Temples, Singing Bowls and Maybe a Massage

I booked a nice room through Air BnB in the nearby city of Patan, one of the three royal cities in Nepal.  My host is an ambitious, intelligent, young Nepalese man who went to college in New Orleans.  He is involved in several projects, including teaching American students who come to Nepal for a gap year.  The home is in a quiet neighborhood across from the Norwegian Embassy.  It is a very open and comfortable place, with people coming and going for various reasons, one being the massage parlor upstairs that is run by blind masseuses and masseurs.  I have met several of them and have enjoyed our conversations.  A massage may be in my future.

Yesterday, I took time to explore Patan and its “Durbar Square” which is where the royal palace, temples and museums are.  Although many of the ancient structures have been damaged or destroyed by the earthquake, it is still very stunning.

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The road was backed up because some type of makeshift temple was right in the middle of it.
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Stopping to pray amidst the traffic.
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There was a sea of helmets. Imagine the noise and exhaust. No room for pedestrians. I had to get in line with the motorcycles.

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The square was filled with temples, museums and the palace.
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These supports are everywhere, holding up buildings damaged by the earthquake.
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The only place I’ve seen a sign like this on the entire trip.
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Earthquake damage

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The Golden Temple, run by a Buddhist monk who looked to be about ten years old.

 

Tomorrow, I will move back to Kathmandu since it turns out Patan is about an hour away from the home where I am volunteering (due to traffic).  I’ve had many interesting bus rides back and forth, remembering my first days in Bolivia trying to figure out the bus system there.  The smog in Kathmandu is the thickest I’ve ever seen and many people wear face masks.  The less commuting I have to do the better.  After getting lost trying to find the home, I eventually made it back there and had an amazing experience there today.  I’ll have lots to say about it, and already have tons of pictures, though I cannot post any without permission.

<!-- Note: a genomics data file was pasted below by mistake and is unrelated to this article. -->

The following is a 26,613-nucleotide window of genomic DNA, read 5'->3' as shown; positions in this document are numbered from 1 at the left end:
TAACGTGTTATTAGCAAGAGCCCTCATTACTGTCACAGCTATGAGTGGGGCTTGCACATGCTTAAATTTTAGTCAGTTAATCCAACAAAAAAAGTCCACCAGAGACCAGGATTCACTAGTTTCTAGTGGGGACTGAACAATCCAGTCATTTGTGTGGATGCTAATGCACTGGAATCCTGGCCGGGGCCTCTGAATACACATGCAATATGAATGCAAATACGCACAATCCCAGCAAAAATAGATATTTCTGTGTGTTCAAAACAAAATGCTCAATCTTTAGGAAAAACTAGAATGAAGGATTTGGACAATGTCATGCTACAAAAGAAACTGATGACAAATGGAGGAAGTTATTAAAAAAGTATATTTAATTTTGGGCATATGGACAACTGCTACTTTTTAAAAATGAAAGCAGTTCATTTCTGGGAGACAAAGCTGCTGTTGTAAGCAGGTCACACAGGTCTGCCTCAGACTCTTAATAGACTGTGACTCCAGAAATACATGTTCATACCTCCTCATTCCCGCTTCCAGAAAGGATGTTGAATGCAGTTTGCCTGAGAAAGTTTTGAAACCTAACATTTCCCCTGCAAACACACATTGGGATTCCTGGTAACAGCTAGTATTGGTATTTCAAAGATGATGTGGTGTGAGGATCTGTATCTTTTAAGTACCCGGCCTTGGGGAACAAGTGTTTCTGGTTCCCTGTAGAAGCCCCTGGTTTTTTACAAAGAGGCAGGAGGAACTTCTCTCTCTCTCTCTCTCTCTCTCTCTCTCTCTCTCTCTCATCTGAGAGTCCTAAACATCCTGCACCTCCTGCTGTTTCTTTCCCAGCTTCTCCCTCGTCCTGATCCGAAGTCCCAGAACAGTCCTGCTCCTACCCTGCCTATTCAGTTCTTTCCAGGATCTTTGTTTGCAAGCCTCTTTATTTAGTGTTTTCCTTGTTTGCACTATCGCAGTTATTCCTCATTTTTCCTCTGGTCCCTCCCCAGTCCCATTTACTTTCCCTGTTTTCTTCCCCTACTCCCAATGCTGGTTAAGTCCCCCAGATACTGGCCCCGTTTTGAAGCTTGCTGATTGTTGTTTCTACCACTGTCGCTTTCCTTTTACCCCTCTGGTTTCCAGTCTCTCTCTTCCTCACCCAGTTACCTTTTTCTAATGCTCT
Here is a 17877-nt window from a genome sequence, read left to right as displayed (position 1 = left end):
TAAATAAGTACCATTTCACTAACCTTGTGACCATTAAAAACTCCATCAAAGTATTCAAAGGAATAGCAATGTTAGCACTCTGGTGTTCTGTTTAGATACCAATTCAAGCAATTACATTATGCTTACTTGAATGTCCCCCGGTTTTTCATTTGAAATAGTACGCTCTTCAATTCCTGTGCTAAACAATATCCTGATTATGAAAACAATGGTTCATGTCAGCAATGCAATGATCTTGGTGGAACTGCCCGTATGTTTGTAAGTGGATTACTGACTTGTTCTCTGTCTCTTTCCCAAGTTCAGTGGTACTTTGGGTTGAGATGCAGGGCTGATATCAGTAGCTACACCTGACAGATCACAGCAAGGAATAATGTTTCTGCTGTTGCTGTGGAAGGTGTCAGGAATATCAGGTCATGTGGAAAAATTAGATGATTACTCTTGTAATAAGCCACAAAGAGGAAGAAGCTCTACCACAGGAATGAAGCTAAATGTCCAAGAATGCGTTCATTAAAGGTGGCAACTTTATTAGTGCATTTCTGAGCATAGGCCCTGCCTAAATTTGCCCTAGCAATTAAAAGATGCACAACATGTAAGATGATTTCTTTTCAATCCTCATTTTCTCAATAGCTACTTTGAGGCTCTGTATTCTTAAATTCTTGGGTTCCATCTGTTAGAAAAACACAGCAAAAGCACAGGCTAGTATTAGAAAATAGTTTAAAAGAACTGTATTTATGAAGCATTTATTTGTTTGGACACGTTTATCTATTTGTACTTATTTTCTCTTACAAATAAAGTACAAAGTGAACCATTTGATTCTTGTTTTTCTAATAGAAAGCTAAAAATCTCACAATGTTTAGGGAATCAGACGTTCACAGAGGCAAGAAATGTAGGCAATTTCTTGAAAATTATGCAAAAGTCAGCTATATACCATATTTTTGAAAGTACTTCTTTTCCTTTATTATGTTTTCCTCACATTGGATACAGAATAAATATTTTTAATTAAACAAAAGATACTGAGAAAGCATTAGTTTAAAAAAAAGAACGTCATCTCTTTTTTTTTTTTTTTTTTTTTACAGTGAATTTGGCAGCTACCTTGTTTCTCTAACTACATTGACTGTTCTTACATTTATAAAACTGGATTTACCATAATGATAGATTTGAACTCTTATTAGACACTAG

Although Patan is much calmer and the vendors are less aggressive than in Thamel, I did not get away without being brought to a special fair trade gift shop hidden down a back alley.  I had a complete demonstration of the singing bowls, which are used for meditation and physical therapy.  The bowl was even placed over my head and struck so I could feel the vibrations and hear the notes.  Well, since they were on my shopping list, and since I was probably put into some kind of trance, I ended up buying two very high quality handmade bowls.  It’s amazing how hotels might not take credit cards here, but a hidden gift shop down a dark alley does.

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6 Comments on “Temples, Singing Bowls and Maybe a Massage

  1. The singing bowls remind me of Ginny, she had one in her classroom. I love the sound, it really is amazing. When you come home the sound will transport you back to Nepal or maybe a higher place!

  2. Great pictures, Tim! Your singing bowls are beautiful and I like the story about how you came upon them. I bought four small ones for gifts and everyone has loved them. I wish I would have brought more home.

  3. Tim- Your writing is so compelling, honest, and descriptive. I expect/want you to turn this into a book/website on teaching about global understanding!

    1. Thank you, Laura. I often get asked why I’m keeping a blog. One of the reasons is that you never know where it will lead you. At the very least, it will help me remember this amazing trip, but I’m sure it can open some doors as well. Thanks for your feedback!

  4. Tim, I am loving this blog. I’m just on Cape Cod for weekends during the summer and hearing your stories gives me hope that I will travel far and wide again someday soon. Although, I don’t think my husband is the right companion for some of those trips that I have planned. He needs too much pampering. Singing bowls sounds so lovely, you made a fine investment.

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